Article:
Friday, August 31, 2012

Federal Protections Stripped from Wyoming Wolves


As we began 2011, wolves of the Northern Rockies were listed as  endangered. Just a few months later everything changed for this special  population of predators.

A year ago Congress passed a 2011 budget rider (Sec. 1713) that  removed Endangered Species Act (ESA) protections from wolves of the  Northern Rockies.  Wolves in Idaho, Montana, eastern Washington, eastern  Oregon and northern Utah were removed from the endangered species list  and put under state control.  Congress excluded Wyoming from this rule  so wolves of this state were still federally protected.

Although U.S. Fish and Wildlife (USFWS) criticized Wyoming's wolf  plan on the grounds that unregulated shooting in most of the state would  reduce the state’s wolf population below federally required levels,  last summer Wyoming Gov. Matt Mead and Interior Secretary Ken Salazar  reached an agreement to propose stripping ESA protections from Wyoming’s wolves.

Today, the USFWS made it official, announcing that the Wyoming population of gray wolves is recovered and no longer warrants protection under the ESA.   Beginning September 30th, wolves  in Wyoming will be managed by the state under an approved  management  plan, as they are in the states of Idaho and Montana.

Wyoming's wolf management plan calls for the state to:
  • Deem wolves predators in 90% of the state (all but the northwest  corner of Wyoming), where they could be killed by any means, at any  time, without a license.
       
  • In Wyoming's northwest corner, right outside Yellowstone National  Park, classify wolves as trophy game animals meaning they could only be  hunted with a license.
       
  • Maintain only 100 wolves and 10 breeding pairs outside of Yellowstone National Park

Many of our supporters have reached out to us asking how they can  take action on behalf of Wyoming's wolves.   Defenders of Wildlife will be taking this fight to the courts, and we encourage you to spread  the word, and show the administration that this was a mistake. Stay tuned.

Wednesday, August 29, 2012

Atka the Wolf Visits the Hampton Classic Horse Show


The predator stole the show at an ungulate event. Go figure.

Saturday, August 25, 2012

The Wild Is Waiting, Wolves are Ready

F836 by Michael Clough
This is a photo of Mexican Gray Wolf F836. This beautiful loba lived at the Wolf Conservation Center for several years before her release into the wild near the Arizona/New Mexico border. It has been 1377 days since the US Fish and Wildlife Service released a new Mexican wolf into the wild, F836 was the last wolf given this amazing opportunity. Please read this message from National Wolfwatcher Coalition's Southwest Director Daniel Sayre and consider urging USFWS to release more wolves to sustain genetic diversity of this rare species.

"Wolfwatchers, your recent support regarding the Fox Mountain alpha female was overwhelming! Never underestimate your ability to influence positive change.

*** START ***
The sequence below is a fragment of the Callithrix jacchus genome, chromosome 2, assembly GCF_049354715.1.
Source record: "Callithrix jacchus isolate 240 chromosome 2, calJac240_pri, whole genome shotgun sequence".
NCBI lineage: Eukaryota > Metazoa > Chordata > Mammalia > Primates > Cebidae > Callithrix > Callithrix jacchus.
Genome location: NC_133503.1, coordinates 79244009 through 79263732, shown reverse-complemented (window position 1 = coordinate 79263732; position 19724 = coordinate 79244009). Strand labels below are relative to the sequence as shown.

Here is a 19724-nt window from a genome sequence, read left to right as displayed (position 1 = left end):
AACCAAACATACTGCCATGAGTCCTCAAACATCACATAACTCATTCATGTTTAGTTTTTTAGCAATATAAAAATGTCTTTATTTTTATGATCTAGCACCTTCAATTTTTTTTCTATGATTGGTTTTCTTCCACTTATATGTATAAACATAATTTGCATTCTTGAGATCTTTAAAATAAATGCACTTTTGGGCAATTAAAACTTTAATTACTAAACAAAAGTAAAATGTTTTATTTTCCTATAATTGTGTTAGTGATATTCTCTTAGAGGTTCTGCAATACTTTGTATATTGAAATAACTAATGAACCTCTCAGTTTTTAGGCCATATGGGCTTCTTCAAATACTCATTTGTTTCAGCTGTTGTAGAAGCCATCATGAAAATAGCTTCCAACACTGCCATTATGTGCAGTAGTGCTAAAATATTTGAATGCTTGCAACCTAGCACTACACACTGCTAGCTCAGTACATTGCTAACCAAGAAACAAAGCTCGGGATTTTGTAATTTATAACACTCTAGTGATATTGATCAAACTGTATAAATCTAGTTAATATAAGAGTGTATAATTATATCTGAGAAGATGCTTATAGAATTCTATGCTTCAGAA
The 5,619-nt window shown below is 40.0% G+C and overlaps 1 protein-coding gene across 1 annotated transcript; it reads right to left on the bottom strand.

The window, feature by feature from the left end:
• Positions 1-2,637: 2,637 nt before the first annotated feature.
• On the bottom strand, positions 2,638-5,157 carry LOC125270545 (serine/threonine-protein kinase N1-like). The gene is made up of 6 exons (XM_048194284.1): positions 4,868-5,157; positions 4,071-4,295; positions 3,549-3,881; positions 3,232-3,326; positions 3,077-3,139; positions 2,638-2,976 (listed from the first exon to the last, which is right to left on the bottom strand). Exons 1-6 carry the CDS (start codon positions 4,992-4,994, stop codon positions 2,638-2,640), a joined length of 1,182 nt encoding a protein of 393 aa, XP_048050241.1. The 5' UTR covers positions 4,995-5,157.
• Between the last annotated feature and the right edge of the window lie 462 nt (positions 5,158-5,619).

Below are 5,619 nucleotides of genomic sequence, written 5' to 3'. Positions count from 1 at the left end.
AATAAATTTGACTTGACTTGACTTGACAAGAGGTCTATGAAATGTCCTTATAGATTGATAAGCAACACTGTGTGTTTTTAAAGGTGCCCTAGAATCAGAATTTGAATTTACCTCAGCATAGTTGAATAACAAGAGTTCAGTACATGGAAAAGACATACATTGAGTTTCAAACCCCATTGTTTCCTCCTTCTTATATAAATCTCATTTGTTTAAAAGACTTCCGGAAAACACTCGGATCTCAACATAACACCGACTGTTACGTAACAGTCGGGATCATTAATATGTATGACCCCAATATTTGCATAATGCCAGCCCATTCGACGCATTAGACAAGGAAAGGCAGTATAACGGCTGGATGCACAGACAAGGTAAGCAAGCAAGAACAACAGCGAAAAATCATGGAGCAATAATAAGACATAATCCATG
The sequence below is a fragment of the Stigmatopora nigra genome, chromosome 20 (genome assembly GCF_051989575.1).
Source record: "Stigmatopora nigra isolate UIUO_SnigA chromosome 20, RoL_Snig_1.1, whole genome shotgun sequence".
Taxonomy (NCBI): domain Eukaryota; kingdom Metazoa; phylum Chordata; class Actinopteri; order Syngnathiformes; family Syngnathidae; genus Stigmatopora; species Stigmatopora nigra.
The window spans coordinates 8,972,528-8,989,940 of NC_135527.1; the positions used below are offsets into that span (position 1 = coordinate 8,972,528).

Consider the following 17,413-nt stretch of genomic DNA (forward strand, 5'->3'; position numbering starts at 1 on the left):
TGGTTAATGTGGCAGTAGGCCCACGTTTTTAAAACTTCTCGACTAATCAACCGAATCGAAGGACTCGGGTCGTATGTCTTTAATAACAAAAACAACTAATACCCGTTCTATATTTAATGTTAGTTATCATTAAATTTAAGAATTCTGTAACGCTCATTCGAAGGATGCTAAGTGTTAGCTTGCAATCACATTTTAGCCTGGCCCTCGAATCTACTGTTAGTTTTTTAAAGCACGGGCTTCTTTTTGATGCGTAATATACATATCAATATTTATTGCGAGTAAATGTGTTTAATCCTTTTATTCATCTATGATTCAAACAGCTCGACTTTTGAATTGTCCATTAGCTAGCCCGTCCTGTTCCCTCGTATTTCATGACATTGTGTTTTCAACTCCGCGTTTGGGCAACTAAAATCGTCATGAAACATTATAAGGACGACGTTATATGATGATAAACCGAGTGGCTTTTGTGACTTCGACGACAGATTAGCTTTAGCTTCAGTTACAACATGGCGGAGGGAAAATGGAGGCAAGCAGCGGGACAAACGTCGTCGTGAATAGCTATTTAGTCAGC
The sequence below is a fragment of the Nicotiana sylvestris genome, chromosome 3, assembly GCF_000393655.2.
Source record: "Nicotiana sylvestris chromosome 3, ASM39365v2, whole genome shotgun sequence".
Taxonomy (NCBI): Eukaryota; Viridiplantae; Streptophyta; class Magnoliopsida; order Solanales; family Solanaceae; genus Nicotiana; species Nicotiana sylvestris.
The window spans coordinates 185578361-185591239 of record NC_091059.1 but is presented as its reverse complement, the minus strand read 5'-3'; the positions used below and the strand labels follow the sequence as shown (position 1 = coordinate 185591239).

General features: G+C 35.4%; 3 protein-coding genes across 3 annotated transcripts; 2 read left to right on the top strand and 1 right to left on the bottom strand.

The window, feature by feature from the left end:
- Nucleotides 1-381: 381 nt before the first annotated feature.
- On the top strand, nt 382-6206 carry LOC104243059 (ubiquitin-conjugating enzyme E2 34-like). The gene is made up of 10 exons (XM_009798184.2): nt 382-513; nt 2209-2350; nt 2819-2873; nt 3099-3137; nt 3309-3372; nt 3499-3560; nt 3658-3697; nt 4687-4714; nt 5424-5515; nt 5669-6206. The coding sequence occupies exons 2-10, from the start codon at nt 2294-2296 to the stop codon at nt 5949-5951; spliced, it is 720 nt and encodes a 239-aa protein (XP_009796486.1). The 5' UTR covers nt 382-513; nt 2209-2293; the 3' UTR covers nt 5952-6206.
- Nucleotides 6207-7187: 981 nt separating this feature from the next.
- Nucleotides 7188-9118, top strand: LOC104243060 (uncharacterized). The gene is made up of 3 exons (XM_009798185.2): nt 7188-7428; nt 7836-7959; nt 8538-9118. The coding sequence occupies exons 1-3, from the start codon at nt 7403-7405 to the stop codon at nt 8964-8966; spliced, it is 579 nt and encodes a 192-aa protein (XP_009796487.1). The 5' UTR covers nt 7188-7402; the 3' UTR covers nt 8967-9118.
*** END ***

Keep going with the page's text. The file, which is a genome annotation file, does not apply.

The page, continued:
While the Fox Mountain AF has obtained a reprieve from lethal action, she is to be captured and placed into captivity for her remaining life. It has been suggested that “low genetic value” played a part in the original decision for lethal action. It has been almost four years since the last release of a Mexican gray into the wild. The lack of genetic viability, or variability, is a direct result of no recent releases."

Please take a moment to tell US Fish and Wildlife that lack of releases is not acceptable considering the current lack of genetic diversity.

Please be polite and urge FWS to:
  • With less than 58 in the wild it is imperative to release more wolves to bolster genetic diversity.
  • Finish revising the 30 year old, and outdated, recovery plan.
  • End lethal actions, especially for successfully breeding pairs.
  • Do more to prevent livestock conflict where breeding pairs inhabit.
USFWS Southwest Region Director: RDTuggle@fws.gov or Benjamin_Tuggle@fws.gov
USFWS Acting Southwest Region Director: Joy_Nicholopoulos@fws.gov
White House: http://www.whitehouse.gov/contact/submit-questions-and-comments

Thursday, August 23, 2012

Controversy around WA's Wedge Pack Continues



Over the past few years wildlife advocates have been elated to learn about wolves that had quietly claimed new territory as their own in the Pacific Northwest. Just a few months ago we howled with glee when news that Washington State was officially home to eight confirmed packs! Wolves, however, are often coupled with controversy and Washington's newest confirmed wolves, the Wedge Pack, are in the middle of it. The Washington Department of Fish and Wildlife (WDFW) accuses the pack of preying on livestock in the Colville National Forest on the northeastern boundary of the state’s border with Canada. Under WA's wolf management plan, the state can opt to issue kill orders on wolves found guilty of repeatedly preying on livestock.  The Wedge wolves have been accused, but is there evidence to confirm they are guilty? Despite that several experts that say no, WDFW  has issued a kill order on all of the pack’s adult wolves.